Devon Energy is selling a 33 percent interest in five shale ventures to Chinese energy giant Sinopec for $2.2 billion, adding to a fast start for shale sales in 2012.
For the one-third shale stake, Sinopec will pay Devon Energy $900 million in cash and a further $1.6 billion in payments for drilling expenditures through 2014, roughly 70 percent of the projects exploration costs.
The deal, along with a similar shale sale by Chesapeake Energy to Total of France on Tuesday signals that energy deals may stay hot in 2012 as foreign companies cut U.S. deals to bolster their reserves and build new drilling skills.
Devon Energy's divestiture follows a series of spins, including its deepwater oil exploration portfolio.
In 2010, the Oklahoma City-based company sold $7 billion worth of U.S. deepwater assets to BP and it cut similar sales to A.P Moeller Maersk of Denmark, CNOOCof China and U.S.-based Apache among others.
Sinopec's purchase of Devon Energy shale assets, which include acreage in the Tuscaloosa Marine, Niobrara, Mississippian, Ohio Utica, and Michigan Basin shale formations, reflects a wider push by Chinese companies into North American shale.
In October 2011, Sinopec spent $2.1 billion to buy Canadian shale specialist Daylight Energy.
China has estimated that there are 1,275 trillion cubic feet of shale gas reserves in the U.S. and Canada, Bloomberg reports, which is a higher than a similar assessment made by the U.S. Energy Information Association in April.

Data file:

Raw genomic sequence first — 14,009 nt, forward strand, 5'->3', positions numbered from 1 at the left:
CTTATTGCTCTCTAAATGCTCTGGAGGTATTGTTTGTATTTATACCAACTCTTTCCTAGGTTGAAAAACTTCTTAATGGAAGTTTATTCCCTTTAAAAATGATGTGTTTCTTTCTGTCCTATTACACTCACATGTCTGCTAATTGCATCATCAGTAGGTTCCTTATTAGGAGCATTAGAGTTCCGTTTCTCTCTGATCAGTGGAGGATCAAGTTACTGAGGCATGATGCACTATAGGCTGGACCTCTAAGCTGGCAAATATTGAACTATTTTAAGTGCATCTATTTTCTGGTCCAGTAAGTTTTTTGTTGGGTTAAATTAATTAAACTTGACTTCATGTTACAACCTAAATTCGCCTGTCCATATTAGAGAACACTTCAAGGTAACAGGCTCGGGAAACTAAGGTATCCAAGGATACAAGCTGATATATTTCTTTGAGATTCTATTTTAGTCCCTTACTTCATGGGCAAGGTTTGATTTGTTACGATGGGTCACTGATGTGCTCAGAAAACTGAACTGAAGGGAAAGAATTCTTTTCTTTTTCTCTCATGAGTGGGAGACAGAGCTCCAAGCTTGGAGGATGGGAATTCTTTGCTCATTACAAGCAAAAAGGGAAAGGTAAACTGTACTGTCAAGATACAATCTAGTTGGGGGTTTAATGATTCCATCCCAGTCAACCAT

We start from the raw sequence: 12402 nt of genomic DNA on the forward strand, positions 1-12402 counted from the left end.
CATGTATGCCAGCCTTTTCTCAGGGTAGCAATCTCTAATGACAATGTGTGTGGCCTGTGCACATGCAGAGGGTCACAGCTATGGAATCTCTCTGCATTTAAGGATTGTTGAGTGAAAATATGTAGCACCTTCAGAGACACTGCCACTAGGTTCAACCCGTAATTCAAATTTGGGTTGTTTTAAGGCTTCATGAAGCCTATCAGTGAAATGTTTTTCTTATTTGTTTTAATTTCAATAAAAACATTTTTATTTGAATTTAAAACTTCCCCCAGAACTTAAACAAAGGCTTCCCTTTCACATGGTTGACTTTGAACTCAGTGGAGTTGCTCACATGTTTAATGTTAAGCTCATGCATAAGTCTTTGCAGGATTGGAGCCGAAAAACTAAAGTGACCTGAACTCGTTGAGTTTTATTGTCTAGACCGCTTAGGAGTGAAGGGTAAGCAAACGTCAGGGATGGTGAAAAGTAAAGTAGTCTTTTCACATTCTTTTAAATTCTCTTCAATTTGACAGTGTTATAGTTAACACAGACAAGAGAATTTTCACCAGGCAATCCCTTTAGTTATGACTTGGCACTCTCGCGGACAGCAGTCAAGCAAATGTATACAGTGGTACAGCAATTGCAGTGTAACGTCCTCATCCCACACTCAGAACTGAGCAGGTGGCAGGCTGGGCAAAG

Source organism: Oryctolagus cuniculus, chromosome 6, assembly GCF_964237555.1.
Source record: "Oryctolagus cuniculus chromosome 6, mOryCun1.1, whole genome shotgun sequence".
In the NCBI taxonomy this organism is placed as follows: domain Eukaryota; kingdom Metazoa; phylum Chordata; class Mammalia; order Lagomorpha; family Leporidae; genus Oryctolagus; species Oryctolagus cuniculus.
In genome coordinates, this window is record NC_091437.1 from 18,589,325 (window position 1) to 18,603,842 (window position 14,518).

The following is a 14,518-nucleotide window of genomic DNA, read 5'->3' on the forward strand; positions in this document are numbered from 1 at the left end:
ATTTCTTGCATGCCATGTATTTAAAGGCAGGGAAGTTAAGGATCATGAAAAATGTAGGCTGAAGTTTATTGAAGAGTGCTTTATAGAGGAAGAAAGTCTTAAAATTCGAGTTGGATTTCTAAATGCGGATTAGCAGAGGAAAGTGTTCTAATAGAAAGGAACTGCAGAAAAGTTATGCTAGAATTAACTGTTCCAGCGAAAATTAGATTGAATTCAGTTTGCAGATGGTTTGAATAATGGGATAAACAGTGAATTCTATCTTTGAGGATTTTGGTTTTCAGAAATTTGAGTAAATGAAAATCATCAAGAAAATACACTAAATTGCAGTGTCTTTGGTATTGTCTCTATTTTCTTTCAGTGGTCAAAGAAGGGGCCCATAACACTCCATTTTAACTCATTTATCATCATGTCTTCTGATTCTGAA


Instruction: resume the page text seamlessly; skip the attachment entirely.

For Devon Energy, the shale stake sale to Sinopec will allow the company to consolidate its drilling costs among a diverse portfolio of shale assets.
"This arrangement improves Devon's capital efficiency by recovering our land and drilling costs to date and by significantly reducing our future capital commitments," said Devon Chief Executive John Richels in a press release.
Chesapeake Energy's $2.3 billion sale of its stake in a Ohio shale venture to French oil giant Total earlier on Tuesday gives oil and gas deals a hot start in 2012 after the sector topped M&A activity last year.
Chesapeake Energy's sale of its 25 percent shale joint-venture stake with EnerVest to Total follows previous shale divestitures to foreign oil giants including BHP, BP and Statoil .
Meanwhile, after buying $2.25 billion of Barnett shale assets from Chesapeake Energy in 2010, Total is continuing a U.S. energy push, which includes shale, deepwater and solar energy assets.
Oil and gas was the hottest M&A sector in 2011, with $259 billion in deals, but that amount reflected a 17 percent year-over-year drop from 2010, according to Dealogic.
Kinder Morgan's $37.9 billion acquisition of El Paso was the biggest deal of 2011 after a $39 billion wireless merger between AT&T and T-Mobile USA was struck down by antitrust authorities.
Devon Energy shares rose on news of the deal. They had fallen roughly 20 percent in 2011 as gas prices slumped to post crisis lows.
Chesapeake Energy shares also rose on the news after falling over 10 percent last year. They are at less than half of pre-crisis levels above $60 a share.